Aromatherapy Defined

Aromatherapy Defined

What is aromatherapy?

Aromatherapy is the use of essential oils from plants for healing. Although the word “aroma” makes it sound as if the oils would be inhaled, they can also be massaged into the skin. Whether inhaled or applied on the skin, essential oils are gaining new attention as an alternative treatment for stress, skin ailments, infections and other health problems. We use only pure essential oils in all our products!


What are essential oils?

Essential oils are concentrated extracts taken from the roots, leaves, seeds, or blossoms of plants. Each contains its own mix of active ingredients, and this mix determines what the oil is used for. Some oils are used to promote physical healing -- for example, to treat swelling or fungal infections. Others are used for their emotional value -- they may enhance relaxation or make a room smell pleasant. Lavender essential oil, for example, contains a large amount of an active ingredient that is thought to be calming.


How do you use your aromatherapy sprays?
Our aromatherapy sprays are a concentrated formulas that you can spray on your body, in the air or anywhere you desire.  For example, our Female Balance Spray is most effective when sprayed on the body, in the neck area but you can also spray it on your lower belly to relieve cramps.  Our Stress Relief Spray is incredible for reducing nervousness, anxiety and stress.  Many people will spray their neck area, rub on their temples or you can even spray your pillow cases at bedtime to breathe in the powerful essential oils.


What is the history of aromatherapy?

Essential oils have been used for therapeutic purposes for nearly 6,000 years. The ancient Chinese, Indians, Egyptians, Greeks, and Romans used them in cosmetics, perfumes, and drugs. Essential oils were also commonly used for spiritual, therapeutic, hygienic, and ritualistic purposes.

More recently, René-Maurice Gattefossé, a French chemist, discovered the healing properties of lavender oil when he applied it to a burn on his hand caused by an explosion in his laboratory. He then started to analyze the chemical properties of essential oils and how they were used to treat burns, skin infections, gangrene, and wounds in soldiers during World War I. In 1928, Gattefossé founded the science of aromatherapy. By the 1950s massage therapists, beauticians, nurses, physiotherapists, doctors, and other health care providers began using aromatherapy.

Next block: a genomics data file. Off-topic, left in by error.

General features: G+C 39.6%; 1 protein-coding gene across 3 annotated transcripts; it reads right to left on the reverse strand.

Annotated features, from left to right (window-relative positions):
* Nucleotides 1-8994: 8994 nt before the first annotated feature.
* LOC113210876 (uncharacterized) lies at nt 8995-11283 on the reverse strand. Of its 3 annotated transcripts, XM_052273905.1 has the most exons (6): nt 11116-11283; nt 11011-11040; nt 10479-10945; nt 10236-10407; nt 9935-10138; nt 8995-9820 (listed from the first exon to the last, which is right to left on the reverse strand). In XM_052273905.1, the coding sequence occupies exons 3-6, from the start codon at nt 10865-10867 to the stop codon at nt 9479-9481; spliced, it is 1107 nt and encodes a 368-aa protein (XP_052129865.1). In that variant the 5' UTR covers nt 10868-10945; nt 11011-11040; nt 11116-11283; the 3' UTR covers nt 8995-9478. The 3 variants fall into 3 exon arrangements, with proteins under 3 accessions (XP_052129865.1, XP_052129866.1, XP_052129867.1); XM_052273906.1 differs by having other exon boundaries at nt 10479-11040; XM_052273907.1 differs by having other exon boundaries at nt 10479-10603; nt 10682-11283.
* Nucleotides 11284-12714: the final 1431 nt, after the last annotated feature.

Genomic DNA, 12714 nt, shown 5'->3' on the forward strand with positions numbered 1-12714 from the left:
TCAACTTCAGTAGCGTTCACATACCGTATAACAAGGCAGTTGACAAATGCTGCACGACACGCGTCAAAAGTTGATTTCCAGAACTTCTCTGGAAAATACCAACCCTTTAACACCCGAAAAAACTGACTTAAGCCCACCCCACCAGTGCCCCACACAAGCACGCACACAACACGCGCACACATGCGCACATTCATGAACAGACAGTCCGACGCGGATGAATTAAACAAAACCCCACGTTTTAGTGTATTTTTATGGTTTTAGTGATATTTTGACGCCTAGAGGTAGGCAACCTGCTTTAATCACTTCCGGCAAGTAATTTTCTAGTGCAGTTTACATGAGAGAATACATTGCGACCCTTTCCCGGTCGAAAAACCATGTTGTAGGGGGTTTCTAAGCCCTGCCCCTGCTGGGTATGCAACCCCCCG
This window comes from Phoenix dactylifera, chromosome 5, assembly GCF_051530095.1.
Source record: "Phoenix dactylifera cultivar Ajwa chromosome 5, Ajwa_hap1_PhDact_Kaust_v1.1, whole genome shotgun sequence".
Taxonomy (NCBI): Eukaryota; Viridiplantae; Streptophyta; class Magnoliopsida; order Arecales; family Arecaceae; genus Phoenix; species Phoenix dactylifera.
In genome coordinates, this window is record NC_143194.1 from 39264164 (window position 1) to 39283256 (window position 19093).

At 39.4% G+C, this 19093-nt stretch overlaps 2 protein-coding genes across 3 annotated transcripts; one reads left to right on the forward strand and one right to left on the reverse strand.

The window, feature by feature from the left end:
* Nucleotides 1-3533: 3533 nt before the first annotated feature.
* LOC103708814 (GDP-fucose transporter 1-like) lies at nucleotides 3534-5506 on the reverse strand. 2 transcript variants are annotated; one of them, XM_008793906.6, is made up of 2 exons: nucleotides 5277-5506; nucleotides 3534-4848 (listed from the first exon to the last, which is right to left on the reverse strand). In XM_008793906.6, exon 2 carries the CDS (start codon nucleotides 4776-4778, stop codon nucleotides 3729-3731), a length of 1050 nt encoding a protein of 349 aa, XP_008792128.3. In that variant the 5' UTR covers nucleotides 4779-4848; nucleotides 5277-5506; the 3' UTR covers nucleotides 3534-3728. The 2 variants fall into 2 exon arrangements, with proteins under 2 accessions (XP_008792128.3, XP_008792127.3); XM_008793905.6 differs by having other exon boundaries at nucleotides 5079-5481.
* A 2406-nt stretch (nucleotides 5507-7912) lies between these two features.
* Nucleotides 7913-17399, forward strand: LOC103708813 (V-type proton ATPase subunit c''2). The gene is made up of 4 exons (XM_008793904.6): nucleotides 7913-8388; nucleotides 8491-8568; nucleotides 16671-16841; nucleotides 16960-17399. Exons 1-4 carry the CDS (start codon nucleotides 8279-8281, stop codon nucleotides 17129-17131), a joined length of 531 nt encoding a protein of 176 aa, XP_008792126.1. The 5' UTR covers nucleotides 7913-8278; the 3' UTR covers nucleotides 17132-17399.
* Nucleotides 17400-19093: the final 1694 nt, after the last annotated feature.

Aromatherapy did not become popular in the United Statesuntil the 1980s. Today, many lotions, candles, and beauty products are sold as "aromatherapy." However, many of these products contain synthetic fragrances that do not have the same properties as essential oils. We use only 100% pure essential oils in all our products!


How does aromatherapy work?

Researchers are not entirely clear how aromatherapy may work. Some experts believe our sense of smell may play a role. The "smell" receptors in your nose communicate with parts of your brain that serve as storehouses for emotions and memories. When you breathe in essential oil molecules, some researchers believe that they stimulate these parts of your brain and influence physical, emotional, and mental health. For example, lavender is believed to stimulate the activity of brain cells similar to the way some sedative medications work. Other researchers think that some molecules from essential oils may interact in the blood with hormones or enzymes.

Aromatherapy massage is a popular way of using essential oils because it works in several ways at the same time. Your skin absorbs essential oils and you also breathe them in. Plus, you experience the physical therapy of the massage itself.


What is aromatherapy good for?

Aromatherapy is used in a wide range of settings – from self healing to health spas to hospitals -- to treat a variety of conditions. In general, it seems to relieve pain, improve mood, and promote a sense of relaxation.

Many essential oils have anti-bacterial and anti-fungal properties. Some evidence also suggests that citrus oils may strengthen the immune system and that peppermint oil may help with digestion. Fennel, aniseed, sage, and clary-sage have estrogen-like compounds, which may help relieve symptoms of premenstrual syndrome and menopause.

Other conditions for which aromatherapy may be helpful include:

  • Agitation, possibly including agitation related to dementia
  • Anxiety
  • Foot/Body Odor
  • Headaches
  • Insomnia
  • Nausea
  • Pain
  • Itching
  • Psoriasis
  • Stress